George Stevens: A Filmmaker's Journey
R4 - Australia - Warner Home Video
Review written by and copyright: Rob Hunt (19th July 2005).
The Film

"George Stevens: A Filmmaker's Journey" tells the story of George Stevens' movie career, narrated by his son George Stevens Jr.. The film covers a wide area of Stevens' life - from his early experiences and work with RKO to his assignments in World War II to his later career with films such as "Giant" (1956). With fond memories and personal stories there are many interviews with actors and producers - relating to Stevens' style and methods of filmmaking, as well as his overall personality.
As a documentary the film is both entertaining and moving, with scenes of joyful reminiscing intercut with harrowing footage of concentration camps (with Stevens' reactions to such horrors of war) and archive footage, such as clips from the Nazi propaganda flick "Triumph Of The Will" - a technique I have found can work well in some films, whilst it can take away from others. Thankfully it works well in this film, in my opinion.
The commentary by Stevens Jr. is both in admiration of his father and full of knowledge about his life, coming across well when it is used. The wide variety of interview soundbites used are appropriate and not cut short (like in some documentaries) - allowing for fascinating viewing and providing interesting information.
The film is edited together well, mixing together clips from Stevens' films with interviews and other shots. Stevens' film clips are given precedence despite this, allowing them to tell the story - something I also thinks works well, adding to an already impressive documentary.
There is little to no music used, as far as I could tell, but that which was contributed to the scenes, including the catchy music that is also played over the main menu when the disc is loaded up.
I found this to be a worthwhile and intriguing documentary. Whilst I have seen many documentaries in the past I find it always a wonder to watch ones about prolific personalities - especially if, like in this case, I have not heard a great deal about the actual person. Watching this documentary it is clear to see Stevens' passion for filmmaking and how important film is to him and his life, most evidently after the war. Whilst it may have glossed over many details of his life, and touched only briefly upon his later (and sadly not as good) films, what it does cover it covers well.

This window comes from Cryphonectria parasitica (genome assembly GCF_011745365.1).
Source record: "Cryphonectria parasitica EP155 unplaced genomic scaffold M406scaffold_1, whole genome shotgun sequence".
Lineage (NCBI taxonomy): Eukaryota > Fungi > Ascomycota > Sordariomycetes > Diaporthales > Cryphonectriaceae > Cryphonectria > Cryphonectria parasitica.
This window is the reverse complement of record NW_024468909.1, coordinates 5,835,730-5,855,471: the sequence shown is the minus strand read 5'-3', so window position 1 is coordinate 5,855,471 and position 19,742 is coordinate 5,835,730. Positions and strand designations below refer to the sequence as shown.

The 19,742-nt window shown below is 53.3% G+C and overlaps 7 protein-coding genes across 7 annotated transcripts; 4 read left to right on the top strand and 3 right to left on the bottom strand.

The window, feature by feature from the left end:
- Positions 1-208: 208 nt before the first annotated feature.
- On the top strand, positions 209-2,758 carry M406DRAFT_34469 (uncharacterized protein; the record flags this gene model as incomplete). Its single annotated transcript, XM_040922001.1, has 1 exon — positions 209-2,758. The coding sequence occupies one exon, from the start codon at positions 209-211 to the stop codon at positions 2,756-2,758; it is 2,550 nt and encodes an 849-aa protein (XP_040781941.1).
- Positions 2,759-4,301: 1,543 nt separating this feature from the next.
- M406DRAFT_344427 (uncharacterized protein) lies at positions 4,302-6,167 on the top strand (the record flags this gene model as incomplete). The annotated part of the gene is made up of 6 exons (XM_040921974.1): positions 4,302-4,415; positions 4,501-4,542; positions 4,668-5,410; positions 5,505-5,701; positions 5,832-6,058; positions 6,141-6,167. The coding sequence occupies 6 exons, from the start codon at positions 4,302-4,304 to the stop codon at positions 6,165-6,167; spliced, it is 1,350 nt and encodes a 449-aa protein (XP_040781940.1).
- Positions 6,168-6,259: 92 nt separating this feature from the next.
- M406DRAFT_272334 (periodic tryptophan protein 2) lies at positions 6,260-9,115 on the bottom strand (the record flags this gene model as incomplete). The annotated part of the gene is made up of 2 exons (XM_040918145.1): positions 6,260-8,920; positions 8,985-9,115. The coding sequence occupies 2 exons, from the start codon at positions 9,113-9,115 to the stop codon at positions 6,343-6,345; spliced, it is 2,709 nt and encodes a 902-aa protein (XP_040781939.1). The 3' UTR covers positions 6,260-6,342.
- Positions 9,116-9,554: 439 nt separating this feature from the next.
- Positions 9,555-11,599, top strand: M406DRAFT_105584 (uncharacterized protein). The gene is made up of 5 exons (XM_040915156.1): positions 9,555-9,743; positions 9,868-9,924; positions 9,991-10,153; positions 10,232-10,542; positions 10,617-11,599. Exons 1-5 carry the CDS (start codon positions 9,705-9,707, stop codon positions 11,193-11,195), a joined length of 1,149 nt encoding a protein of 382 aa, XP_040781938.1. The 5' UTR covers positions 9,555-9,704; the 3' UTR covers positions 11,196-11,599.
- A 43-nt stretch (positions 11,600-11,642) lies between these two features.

Video

I do not know what the original Aspect Ratio was intended to be but this DVD is presented in a Fullscreen, Non-Anamorphic PAL transfer - a ratio that is different (I think) to the films presented within. However, a fair bit of the documentary is interviews and archive footage, which probably was filmed in this way. The image holds up well, and is perfectly acceptable.

Audio

Presented in DD 1.0 Mono the only track on offer here is the original English one. Most of the films shown in the documentary probably only had Mono tracks, so nothing much is lost here. Nothing particularly impressive, but dialogue is clear and music is well placed.

Extras

Warner Brothers have not included any extras at all.

Overall

This is an interesting and informative documentary on the life of George Stevens - a man I had not heard a great deal about, but of whom I have learnt a lot. It is clear to see the talent and fervour that Stevens possesssed, and the variety of events on his journey in life. Sadly there are no extras on this DVD, but I would still recommend it (if found at a good price) as it is well worth a watch.

The Film: A Video: B- Audio: B- Extras: F- Overall: B+

 


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